Life springs eternal
There was a wonderful sense of peace in the park yesterday. But this belied the truth – it was actually a hive of activity, all with one aim: to successfully produce off-spring. Crows and many Magpies still seem to be at the beginning of the process. The other day I saw Magpies mating, and another pair were busy putting the finishing touches to a nest. Today a Crow with the biggest bill full of dried grasses and small twigs flew by me, clearly intent on creating a new home. The Moorhen on Henbury pond seems to be making another nest now, after abandoning their first on, which can still be seen woven onto a branch floating on the water.
A pair of Moorhens on Long Pool duck pond have already successfully hatched their young, and the tiny black balls of fluff, with a tiny flash of red above their beaks, can be seen moving at remarkable speed across the water.
Long Pool has also welcomed Mallard ducklings. I am told they hatched on Tuesday, though I only saw them for the first time yesterday.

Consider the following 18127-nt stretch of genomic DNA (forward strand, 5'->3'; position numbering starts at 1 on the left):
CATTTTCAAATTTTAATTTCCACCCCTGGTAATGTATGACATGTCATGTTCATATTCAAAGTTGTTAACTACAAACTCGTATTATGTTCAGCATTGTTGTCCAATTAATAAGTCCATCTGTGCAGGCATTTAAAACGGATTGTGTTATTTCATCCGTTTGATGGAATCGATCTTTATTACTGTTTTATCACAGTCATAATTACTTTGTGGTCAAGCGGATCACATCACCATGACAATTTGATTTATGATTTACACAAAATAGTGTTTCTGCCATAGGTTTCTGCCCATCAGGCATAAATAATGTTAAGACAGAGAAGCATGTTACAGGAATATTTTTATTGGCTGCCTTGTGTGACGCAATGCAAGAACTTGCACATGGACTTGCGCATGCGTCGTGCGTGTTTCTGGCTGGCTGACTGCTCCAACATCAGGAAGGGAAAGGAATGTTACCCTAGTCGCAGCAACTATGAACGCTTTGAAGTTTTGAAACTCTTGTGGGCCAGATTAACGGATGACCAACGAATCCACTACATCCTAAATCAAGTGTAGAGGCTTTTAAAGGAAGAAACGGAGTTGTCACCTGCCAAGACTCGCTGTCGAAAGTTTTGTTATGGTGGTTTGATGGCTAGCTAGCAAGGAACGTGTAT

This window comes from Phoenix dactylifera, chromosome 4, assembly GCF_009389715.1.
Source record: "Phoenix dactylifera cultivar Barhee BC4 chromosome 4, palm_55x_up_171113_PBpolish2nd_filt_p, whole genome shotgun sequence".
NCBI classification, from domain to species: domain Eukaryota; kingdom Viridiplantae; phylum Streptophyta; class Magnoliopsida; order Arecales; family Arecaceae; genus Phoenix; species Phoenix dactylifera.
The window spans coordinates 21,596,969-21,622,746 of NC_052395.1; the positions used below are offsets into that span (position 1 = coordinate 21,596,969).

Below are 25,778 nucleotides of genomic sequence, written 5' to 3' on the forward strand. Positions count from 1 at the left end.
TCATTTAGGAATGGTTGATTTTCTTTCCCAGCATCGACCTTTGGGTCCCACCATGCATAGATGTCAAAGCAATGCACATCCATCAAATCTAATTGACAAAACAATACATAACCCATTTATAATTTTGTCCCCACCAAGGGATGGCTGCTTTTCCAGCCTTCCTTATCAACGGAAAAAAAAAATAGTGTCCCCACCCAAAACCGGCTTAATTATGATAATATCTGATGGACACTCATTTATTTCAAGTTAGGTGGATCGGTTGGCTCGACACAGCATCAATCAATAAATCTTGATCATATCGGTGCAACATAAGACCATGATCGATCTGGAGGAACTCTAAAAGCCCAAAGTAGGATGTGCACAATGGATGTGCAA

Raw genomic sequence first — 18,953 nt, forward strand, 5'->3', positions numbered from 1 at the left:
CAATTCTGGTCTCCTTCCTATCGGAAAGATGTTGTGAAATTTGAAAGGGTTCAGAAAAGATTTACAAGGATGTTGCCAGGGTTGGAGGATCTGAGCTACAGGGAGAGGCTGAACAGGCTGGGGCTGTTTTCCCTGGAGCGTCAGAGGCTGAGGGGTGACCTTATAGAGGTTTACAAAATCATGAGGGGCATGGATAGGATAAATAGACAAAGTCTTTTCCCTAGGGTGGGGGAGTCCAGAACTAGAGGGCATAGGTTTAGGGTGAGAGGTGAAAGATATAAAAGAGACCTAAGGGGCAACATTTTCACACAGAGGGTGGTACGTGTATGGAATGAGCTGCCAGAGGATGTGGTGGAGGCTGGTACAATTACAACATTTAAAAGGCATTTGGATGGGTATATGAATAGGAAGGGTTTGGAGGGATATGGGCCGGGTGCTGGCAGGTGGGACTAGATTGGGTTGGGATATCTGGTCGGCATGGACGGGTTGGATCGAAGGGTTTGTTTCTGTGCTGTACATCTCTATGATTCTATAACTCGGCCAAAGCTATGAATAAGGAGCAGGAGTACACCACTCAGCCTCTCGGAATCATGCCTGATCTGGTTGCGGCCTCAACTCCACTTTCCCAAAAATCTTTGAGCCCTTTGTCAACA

The patient Coot is still sitting, but it surely cannot be long until her eggs hatch. She has been a magnificent mother so far, not moving from her place come rain, shine, or almost gale-force gusts of wind. She doesn’t even move under the baleful eye of the Heron, who seems to have become a daily visitor.
Another patient mother is the Canada Goose. She is well hidden on her little island on Long Pool, barely moving a muscle, while her mate patrols ceaselessly on the water. These birds are fearlessly protective of their young, and are prone to aggression at this time of year so it is best to keep pets and children away from them until their young are big enough to look after themselves.
For some birds this has already happened: they have raised their young and literally watched them fly the nest already. Keep an eye out for just-fledged Robins, for example. The adults will soon start considering a second brood, and so the process will begin again.